Below you can find code tutorials for working with large language models.
Most of the code tutorials are written in Python and use the popular
transformers library from Hugging Face. Additionally, most of the tutorials are written in Colab notebooks because Colab offers free (and optionally paid) access to GPUs — a special kind of hardware that is often required when using LLMs.
Word and Document Embeddings
Measuring Document Similarity with LLMs
This code notebook demonstrates how you can use LLMs to explore which texts, or documents, are similar to each other in a given dataset. We explore narrative vs. non-narrative texts, historical poetry, and ChatGPT-generated poetry.
Measuring Word Similarity with BERT
This code notebook demonstrates how to use a pre-trained BERT model to measure word similarity.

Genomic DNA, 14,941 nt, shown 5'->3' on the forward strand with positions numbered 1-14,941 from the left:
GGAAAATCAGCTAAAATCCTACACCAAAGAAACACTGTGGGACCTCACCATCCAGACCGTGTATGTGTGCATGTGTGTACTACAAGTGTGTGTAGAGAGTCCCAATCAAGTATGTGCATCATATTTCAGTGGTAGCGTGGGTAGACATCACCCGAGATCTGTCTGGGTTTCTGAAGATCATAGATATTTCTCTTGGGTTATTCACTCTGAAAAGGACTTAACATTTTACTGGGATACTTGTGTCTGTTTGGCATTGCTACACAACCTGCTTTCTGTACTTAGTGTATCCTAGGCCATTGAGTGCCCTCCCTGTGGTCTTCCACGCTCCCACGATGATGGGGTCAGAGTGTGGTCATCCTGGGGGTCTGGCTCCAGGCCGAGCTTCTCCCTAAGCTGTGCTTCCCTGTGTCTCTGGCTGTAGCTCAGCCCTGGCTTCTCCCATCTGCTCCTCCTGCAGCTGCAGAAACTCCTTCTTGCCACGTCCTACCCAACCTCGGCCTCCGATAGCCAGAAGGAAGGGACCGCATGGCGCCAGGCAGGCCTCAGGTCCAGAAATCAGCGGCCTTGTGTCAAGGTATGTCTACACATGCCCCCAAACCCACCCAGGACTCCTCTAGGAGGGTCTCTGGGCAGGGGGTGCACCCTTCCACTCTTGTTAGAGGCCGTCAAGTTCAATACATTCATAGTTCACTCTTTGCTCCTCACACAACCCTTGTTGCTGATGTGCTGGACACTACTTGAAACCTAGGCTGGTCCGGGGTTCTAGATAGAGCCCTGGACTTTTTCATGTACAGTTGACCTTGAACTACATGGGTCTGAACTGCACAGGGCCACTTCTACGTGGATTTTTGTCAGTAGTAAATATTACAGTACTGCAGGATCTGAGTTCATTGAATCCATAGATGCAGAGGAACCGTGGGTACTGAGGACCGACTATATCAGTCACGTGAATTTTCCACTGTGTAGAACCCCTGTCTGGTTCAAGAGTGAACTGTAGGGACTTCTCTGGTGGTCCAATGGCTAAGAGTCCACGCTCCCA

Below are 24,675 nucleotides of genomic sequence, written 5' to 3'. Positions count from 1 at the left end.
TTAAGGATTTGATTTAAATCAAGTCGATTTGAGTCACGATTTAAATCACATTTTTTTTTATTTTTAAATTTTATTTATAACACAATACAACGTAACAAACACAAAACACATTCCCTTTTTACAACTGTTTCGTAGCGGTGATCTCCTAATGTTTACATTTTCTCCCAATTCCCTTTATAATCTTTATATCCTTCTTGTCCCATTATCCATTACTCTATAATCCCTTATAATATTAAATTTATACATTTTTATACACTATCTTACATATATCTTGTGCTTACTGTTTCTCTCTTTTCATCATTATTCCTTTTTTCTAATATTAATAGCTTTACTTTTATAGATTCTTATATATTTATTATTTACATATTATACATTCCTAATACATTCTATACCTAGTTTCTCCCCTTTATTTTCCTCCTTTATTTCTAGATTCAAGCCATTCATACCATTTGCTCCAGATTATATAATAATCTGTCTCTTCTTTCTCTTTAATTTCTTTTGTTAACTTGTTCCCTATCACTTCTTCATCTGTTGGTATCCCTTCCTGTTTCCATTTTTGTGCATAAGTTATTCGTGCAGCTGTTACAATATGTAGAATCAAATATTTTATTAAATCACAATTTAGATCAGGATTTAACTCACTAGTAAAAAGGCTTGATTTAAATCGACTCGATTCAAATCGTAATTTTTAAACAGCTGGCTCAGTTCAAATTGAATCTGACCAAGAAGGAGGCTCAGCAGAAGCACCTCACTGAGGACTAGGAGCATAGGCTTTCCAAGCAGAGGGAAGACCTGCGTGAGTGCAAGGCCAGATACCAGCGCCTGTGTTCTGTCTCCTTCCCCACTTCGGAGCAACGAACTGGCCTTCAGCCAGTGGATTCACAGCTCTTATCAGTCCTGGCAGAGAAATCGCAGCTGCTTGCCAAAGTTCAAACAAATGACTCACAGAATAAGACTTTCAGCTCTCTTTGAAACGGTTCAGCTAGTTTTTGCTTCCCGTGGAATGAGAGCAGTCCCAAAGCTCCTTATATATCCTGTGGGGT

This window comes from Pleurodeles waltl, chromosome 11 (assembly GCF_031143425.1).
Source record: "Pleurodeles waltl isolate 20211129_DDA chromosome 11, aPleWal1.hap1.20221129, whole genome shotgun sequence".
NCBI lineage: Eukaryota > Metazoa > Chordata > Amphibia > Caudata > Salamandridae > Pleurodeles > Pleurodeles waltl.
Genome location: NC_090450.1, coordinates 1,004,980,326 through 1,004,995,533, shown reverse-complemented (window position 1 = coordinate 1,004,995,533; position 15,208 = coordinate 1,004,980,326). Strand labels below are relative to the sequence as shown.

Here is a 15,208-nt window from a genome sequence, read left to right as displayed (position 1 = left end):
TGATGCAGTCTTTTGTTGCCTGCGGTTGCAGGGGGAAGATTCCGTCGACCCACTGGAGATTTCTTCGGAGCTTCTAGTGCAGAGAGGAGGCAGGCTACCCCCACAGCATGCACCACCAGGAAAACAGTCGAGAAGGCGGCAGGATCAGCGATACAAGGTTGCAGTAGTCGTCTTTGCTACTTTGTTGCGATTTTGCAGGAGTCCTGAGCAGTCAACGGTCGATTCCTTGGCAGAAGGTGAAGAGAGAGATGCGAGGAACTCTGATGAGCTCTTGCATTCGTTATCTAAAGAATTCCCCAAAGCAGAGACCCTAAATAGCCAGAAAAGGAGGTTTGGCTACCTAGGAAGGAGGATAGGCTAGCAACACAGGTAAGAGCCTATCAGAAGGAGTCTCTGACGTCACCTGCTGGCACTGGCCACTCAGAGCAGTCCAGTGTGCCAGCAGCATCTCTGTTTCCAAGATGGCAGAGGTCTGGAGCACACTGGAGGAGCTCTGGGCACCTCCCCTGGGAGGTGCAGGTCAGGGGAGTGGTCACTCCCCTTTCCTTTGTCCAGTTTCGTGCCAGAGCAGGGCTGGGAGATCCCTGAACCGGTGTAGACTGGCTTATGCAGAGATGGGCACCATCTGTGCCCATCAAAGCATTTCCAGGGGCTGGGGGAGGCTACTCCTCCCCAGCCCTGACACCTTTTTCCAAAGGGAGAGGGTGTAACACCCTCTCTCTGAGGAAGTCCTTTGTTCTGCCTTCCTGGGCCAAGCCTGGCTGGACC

In this example, we look for words that have a similar vector to a query word from a collection of poems. The results are illustrative of what BERT vectors represent, but also of the limitations of the tokenization scheme that it uses.
Measuring Word Similarity with BERT (Spanish)
📔 [Full Colab Notebook Coming Soon!] [Demo with Results Only]
Zero-Shot Prompting with LLMs
This code notebook demonstrate how users can set up a zero-shot classification task with an LLM and how they can evaluate different prompting strategies. With the current batch of powerful language models, this zero-short paradigm should be the first thing to try when evaluating a new task.
In this tutorial, we specifically explore how you can prompt a model to predict the genre of a book based on its Goodreads review and to predict whether a given passage is narrative or non-narrative text. But you should be able to use and modify this workflow for your own text classification needs.
Training and Fine-Tuning BERT for Classification: Classifying Goodreads Reviews By Book Genre
This code notebook demonstrates how users can train and fine-tune a BERT model for text classification. We fine-tune a BERT model on Goodreads reviews from the UCSD Book Graph with the goal of predicting the genre of the book being reviewed.